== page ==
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Abstract

Women experience a host of negative consequences during and after a natural disaster. A variety of feminist theories have been used to explore this phenomenon. The aim of this paper is to posit the need for an ecofeminist perspective on analyzing women’s vulnerabilities post-natural disaster. The authors will discuss the history and branches of ecofeminism, highlighting their utility in exploring the intersection of race, class, and gender in the aftermath of disaster. An ecofeminist analysis of Sri Lankan women’s vulnerability in the wake of the 2004 tsunami will be used to illustrate the utility of the theory. Implications of using ecofeminism in natural disaster research will be discussed.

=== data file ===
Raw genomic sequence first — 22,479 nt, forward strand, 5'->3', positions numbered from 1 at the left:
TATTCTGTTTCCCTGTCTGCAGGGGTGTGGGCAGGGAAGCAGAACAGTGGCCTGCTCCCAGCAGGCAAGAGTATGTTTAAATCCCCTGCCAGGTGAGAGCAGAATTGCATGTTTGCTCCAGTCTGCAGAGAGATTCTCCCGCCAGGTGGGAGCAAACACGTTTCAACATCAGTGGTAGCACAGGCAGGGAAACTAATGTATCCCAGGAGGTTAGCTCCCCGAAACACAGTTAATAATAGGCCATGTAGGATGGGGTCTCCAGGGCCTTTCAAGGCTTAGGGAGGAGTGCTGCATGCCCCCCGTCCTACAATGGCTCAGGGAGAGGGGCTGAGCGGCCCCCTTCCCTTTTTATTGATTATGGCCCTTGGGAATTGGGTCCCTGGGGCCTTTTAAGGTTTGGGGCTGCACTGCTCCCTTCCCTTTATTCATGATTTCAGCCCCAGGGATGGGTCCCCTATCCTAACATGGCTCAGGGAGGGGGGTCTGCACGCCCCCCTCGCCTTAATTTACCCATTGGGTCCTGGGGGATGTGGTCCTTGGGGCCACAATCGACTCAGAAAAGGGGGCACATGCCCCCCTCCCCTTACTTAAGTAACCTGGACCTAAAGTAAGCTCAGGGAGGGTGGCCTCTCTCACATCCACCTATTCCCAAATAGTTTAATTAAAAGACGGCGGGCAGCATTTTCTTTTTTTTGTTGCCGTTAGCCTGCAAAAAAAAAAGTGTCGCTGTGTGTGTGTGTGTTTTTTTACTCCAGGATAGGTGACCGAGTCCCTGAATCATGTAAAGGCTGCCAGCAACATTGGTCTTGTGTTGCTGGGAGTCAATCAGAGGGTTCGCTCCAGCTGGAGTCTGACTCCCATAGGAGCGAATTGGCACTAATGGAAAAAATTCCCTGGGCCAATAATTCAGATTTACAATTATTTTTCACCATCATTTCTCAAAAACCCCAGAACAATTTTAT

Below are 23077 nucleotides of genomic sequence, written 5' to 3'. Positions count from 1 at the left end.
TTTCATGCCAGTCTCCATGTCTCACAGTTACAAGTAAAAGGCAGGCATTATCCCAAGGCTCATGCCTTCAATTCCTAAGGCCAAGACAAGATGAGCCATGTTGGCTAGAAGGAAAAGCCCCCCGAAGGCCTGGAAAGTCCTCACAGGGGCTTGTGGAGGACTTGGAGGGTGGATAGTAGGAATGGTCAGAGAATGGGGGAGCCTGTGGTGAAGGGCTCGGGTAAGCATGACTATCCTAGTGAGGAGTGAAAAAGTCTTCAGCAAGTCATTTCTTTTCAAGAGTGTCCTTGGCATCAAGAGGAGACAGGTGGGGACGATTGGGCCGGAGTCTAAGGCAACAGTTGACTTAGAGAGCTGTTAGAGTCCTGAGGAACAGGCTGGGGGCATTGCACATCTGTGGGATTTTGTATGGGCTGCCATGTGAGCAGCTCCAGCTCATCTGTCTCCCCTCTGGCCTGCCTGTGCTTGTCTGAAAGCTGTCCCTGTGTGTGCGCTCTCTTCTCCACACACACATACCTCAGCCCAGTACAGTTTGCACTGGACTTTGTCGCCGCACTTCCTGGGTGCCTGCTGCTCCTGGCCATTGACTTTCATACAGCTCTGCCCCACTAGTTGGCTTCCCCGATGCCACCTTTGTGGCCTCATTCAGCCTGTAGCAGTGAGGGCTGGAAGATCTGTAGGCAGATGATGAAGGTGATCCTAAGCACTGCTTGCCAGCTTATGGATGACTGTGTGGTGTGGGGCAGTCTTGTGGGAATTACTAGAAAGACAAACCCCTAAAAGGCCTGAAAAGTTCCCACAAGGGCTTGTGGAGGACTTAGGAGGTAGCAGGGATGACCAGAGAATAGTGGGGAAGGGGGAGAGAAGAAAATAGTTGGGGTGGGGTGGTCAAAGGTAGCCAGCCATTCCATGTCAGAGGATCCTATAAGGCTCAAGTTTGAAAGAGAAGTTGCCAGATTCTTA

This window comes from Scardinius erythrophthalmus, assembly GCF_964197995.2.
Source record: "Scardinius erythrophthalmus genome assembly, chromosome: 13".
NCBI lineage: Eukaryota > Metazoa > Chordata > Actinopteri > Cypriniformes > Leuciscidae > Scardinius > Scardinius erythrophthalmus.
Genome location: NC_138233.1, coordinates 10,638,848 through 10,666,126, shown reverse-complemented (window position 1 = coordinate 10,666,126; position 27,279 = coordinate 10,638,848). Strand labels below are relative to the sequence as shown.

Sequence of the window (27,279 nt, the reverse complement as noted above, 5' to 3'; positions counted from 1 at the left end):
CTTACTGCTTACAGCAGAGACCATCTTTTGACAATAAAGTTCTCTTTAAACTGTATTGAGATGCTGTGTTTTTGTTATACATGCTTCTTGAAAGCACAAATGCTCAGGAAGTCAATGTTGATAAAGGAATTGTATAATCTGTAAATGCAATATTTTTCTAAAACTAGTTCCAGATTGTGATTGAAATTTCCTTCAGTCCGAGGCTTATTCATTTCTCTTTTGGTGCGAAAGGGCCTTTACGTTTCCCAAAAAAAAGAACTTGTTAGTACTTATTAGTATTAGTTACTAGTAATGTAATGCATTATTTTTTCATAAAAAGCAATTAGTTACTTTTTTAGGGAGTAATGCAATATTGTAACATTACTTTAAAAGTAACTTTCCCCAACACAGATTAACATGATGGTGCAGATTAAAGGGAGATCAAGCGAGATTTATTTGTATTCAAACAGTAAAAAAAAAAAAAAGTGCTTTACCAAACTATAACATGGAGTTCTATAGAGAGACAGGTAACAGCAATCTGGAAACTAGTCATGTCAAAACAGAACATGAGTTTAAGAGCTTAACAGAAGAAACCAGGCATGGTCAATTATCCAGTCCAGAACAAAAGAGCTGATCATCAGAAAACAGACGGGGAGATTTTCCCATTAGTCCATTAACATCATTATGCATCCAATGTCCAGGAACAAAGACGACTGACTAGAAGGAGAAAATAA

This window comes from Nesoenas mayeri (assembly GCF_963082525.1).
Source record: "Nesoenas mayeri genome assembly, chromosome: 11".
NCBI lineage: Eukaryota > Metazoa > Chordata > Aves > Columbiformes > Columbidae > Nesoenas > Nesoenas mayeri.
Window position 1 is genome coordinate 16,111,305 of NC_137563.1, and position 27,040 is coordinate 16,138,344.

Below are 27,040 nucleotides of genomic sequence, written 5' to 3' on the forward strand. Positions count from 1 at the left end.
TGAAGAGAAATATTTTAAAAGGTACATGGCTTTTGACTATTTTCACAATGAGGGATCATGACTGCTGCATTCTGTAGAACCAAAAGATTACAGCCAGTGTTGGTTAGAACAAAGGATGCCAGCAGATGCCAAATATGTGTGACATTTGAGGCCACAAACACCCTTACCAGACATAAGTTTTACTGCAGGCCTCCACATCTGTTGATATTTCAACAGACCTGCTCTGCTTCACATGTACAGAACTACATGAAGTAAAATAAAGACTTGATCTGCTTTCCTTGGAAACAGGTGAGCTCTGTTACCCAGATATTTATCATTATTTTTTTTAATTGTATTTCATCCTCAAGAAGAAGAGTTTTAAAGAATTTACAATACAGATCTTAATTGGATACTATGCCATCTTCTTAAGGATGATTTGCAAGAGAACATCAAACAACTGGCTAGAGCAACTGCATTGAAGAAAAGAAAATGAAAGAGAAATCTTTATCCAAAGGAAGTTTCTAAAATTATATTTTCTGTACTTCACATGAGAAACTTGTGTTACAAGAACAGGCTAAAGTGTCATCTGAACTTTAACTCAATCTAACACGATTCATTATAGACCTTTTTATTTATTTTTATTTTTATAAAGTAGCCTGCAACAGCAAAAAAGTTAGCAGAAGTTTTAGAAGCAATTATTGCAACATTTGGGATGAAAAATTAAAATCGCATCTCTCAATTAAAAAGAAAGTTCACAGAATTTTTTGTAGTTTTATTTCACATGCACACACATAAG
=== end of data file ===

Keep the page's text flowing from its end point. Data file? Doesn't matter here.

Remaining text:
Note on the Author

Alyssa Banford is an assistant professor at Alliant International University, San Diego. She completed her Ph.D. at Texas Tech University in marriage and family therapy. Alyssa conducted one year of post-doctoral work at the University of Connecticut and also spent an additional year as an assistant professor in residence at the University of Connecticut in the marriage and family therapy training program.

Cameron Froude is a doctoral student in human development and family studies at the University of Connecticut. She completed her MA in marriage and family therapy at the University of Connecticut in 2012 and her MA in general psychology at Catholic University in 2009.

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